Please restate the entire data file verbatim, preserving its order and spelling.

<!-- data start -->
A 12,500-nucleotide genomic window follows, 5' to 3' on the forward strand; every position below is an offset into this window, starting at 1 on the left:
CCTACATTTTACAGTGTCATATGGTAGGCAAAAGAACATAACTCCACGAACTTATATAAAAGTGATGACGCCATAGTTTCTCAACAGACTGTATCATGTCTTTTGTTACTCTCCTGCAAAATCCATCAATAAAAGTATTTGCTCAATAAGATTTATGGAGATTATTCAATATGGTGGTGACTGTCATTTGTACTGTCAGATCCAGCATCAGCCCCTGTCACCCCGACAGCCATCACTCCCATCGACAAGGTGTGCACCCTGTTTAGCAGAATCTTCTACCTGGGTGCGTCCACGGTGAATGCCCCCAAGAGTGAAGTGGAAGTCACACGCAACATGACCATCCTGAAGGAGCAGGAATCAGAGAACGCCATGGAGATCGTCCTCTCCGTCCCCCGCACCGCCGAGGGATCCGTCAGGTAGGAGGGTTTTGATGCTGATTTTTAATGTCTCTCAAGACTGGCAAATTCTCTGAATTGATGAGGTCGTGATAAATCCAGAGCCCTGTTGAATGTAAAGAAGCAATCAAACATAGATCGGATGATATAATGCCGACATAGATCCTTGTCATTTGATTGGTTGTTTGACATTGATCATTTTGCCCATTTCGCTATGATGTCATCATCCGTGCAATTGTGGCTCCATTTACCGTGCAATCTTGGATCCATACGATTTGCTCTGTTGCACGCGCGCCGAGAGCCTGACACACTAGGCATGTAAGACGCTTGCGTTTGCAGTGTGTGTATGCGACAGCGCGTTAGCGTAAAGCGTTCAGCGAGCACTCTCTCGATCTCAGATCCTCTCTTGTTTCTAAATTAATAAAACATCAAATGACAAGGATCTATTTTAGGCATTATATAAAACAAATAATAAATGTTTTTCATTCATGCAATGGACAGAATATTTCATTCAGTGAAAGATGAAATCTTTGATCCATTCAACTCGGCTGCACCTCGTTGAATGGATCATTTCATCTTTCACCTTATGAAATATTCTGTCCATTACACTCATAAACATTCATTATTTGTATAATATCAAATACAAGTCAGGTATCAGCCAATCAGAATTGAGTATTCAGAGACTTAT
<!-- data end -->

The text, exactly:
A 12,500-nucleotide genomic window follows, 5' to 3' on the forward strand; every position below is an offset into this window, starting at 1 on the left:
CCTACATTTTACAGTGTCATATGGTAGGCAAAAGAACATAACTCCACGAACTTATATAAAAGTGATGACGCCATAGTTTCTCAACAGACTGTATCATGTCTTTTGTTACTCTCCTGCAAAATCCATCAATAAAAGTATTTGCTCAATAAGATTTATGGAGATTATTCAATATGGTGGTGACTGTCATTTGTACTGTCAGATCCAGCATCAGCCCCTGTCACCCCGACAGCCATCACTCCCATCGACAAGGTGTGCACCCTGTTTAGCAGAATCTTCTACCTGGGTGCGTCCACGGTGAATGCCCCCAAGAGTGAAGTGGAAGTCACACGCAACATGACCATCCTGAAGGAGCAGGAATCAGAGAACGCCATGGAGATCGTCCTCTCCGTCCCCCGCACCGCCGAGGGATCCGTCAGGTAGGAGGGTTTTGATGCTGATTTTTAATGTCTCTCAAGACTGGCAAATTCTCTGAATTGATGAGGTCGTGATAAATCCAGAGCCCTGTTGAATGTAAAGAAGCAATCAAACATAGATCGGATGATATAATGCCGACATAGATCCTTGTCATTTGATTGGTTGTTTGACATTGATCATTTTGCCCATTTCGCTATGATGTCATCATCCGTGCAATTGTGGCTCCATTTACCGTGCAATCTTGGATCCATACGATTTGCTCTGTTGCACGCGCGCCGAGAGCCTGACACACTAGGCATGTAAGACGCTTGCGTTTGCAGTGTGTGTATGCGACAGCGCGTTAGCGTAAAGCGTTCAGCGAGCACTCTCTCGATCTCAGATCCTCTCTTGTTTCTAAATTAATAAAACATCAAATGACAAGGATCTATTTTAGGCATTATATAAAACAAATAATAAATGTTTTTCATTCATGCAATGGACAGAATATTTCATTCAGTGAAAGATGAAATCTTTGATCCATTCAACTCGGCTGCACCTCGTTGAATGGATCATTTCATCTTTCACCTTATGAAATATTCTGTCCATTACACTCATAAACATTCATTATTTGTATAATATCAAATACAAGTCAGGTATCAGCCAATCAGAATTGAGTATTCAGAGACTTAT